Reports of past influenza pandemics show marked variation in clinical attack rates between populations. In the 1918–19 H1N1 pandemic, rates of clinical illness were less than 20% in some urbanised communities, but more than 60% in isolated communities such as Western Samoa [1][4]. During the 1968 H3N2 pandemic, attack rates in US households were limited to 30–40% [5], whereas almost the whole population fell ill when the virus reached the isolated island of Tristan da Cunha (TdC) in 1971 [6]. Biologically-based models for pandemic influenza [1] that incorporate effects of host immunity can help to explain such differences in observed attack rates. Such models could also explain recurrent waves of infection reported from 1918–19 [2][4] and 1968–71[6]. Higher attack rates in isolated populations are most likely due to fewer past exposures and lesser immune protection, leading to greater susceptibility. Multiple waves could reflect rapid waning of immune protection following exposure to a novel virus, antigenic drift [1], [4], seasonal influences on transmission of respiratory agents [7] or effects of social interventions [8].

Our flexible model, which we here apply to outbreaks of H3N2 from 1968–71 [6] and H1N1 from 1918 [2], allows for the possibility of asymptomatic infection [4], [9][11], for pre-existing immunity [4], [9], [10] and for the waning of immune protection and/or antigenic drift over time [1], [4], [10][12]. As the immune response cumulates following repeated exposure to seasonal variants of influenza [4], [12], and wanes thereafter, protection tends to be stronger in populations with a history of more recent exposure [4]. Our results also suggest that pre-existing immunity, arguably induced by prior exposure to inter-pandemic influenza, provided short-lived protection against the new pandemic virus of 1918. Such cross-reactive (heterosubtypic) immunity [4], [12][14] could also be important in protecting global populations against H5N1 or any other pandemic virus that might emerge.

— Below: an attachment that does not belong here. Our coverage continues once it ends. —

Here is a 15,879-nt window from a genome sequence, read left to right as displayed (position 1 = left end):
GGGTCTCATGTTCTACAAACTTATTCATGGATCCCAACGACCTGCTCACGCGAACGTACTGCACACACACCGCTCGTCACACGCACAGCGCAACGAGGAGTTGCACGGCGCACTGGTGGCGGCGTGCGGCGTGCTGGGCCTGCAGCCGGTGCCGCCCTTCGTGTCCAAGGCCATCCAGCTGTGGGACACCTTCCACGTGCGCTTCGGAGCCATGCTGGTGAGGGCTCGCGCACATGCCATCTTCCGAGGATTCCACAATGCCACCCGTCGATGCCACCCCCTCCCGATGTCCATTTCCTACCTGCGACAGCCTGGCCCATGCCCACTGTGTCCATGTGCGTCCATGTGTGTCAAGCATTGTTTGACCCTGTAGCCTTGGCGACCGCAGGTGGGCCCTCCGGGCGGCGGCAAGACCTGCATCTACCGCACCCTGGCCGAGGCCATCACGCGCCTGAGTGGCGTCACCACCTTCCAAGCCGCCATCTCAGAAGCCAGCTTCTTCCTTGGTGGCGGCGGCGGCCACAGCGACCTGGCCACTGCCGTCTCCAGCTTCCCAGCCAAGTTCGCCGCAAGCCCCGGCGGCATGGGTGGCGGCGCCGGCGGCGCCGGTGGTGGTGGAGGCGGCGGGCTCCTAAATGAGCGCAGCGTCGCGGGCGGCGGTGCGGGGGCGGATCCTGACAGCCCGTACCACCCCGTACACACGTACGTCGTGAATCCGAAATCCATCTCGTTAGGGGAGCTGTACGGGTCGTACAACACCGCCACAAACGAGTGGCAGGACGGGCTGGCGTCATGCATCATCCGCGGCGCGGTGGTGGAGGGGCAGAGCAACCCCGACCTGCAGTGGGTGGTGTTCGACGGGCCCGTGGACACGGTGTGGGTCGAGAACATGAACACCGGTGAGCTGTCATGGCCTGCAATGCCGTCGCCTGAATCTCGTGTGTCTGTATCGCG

Epidemic curves from single wave outbreaks with low rates of symptomatic influenza provide little or no information to separate the effects of viral exposure (and hence magnitude of R0) from the effects of population immunity or asymptomatic infection. Any arbitrary outbreak can arguably be explained by either high intensity exposure (high R0) with a high level of prior immunity or a high rate of asymptomatic infection, or alternatively by a low R0 with less immunity, or by appropriate intermediate combinations [1]. Furthermore, measurement of subtype-specific antibody, as in a number of household and challenge studies [5], [10], [15] does not provide information about heterosubtypic immune protection induced by prior exposure to other subtypes [10], [13]. Multiple-wave outbreaks can provide more information about the interaction between influenza and the host immune system [1], particularly if there is evidence of repeated attacks in some individuals (See Appendix S1). Furthermore, as asymptomatic infection can induce immunity [9], [10], the time course of an outbreak also provides some information about asymptomatic infection. Accordingly, we have used data on the incidence of symptomatic influenza in two multiple-wave outbreaks of pandemic influenza, on different time-scales, to make inferences about asymptomatic infection, pre-existing levels of immunity, and the rate of change of immunity following exposure to a new pandemic strain. We chose not to use mortality or hospital admissions data because of the additional uncertainties arising from changes in virulence and incomplete reporting.

Sources of data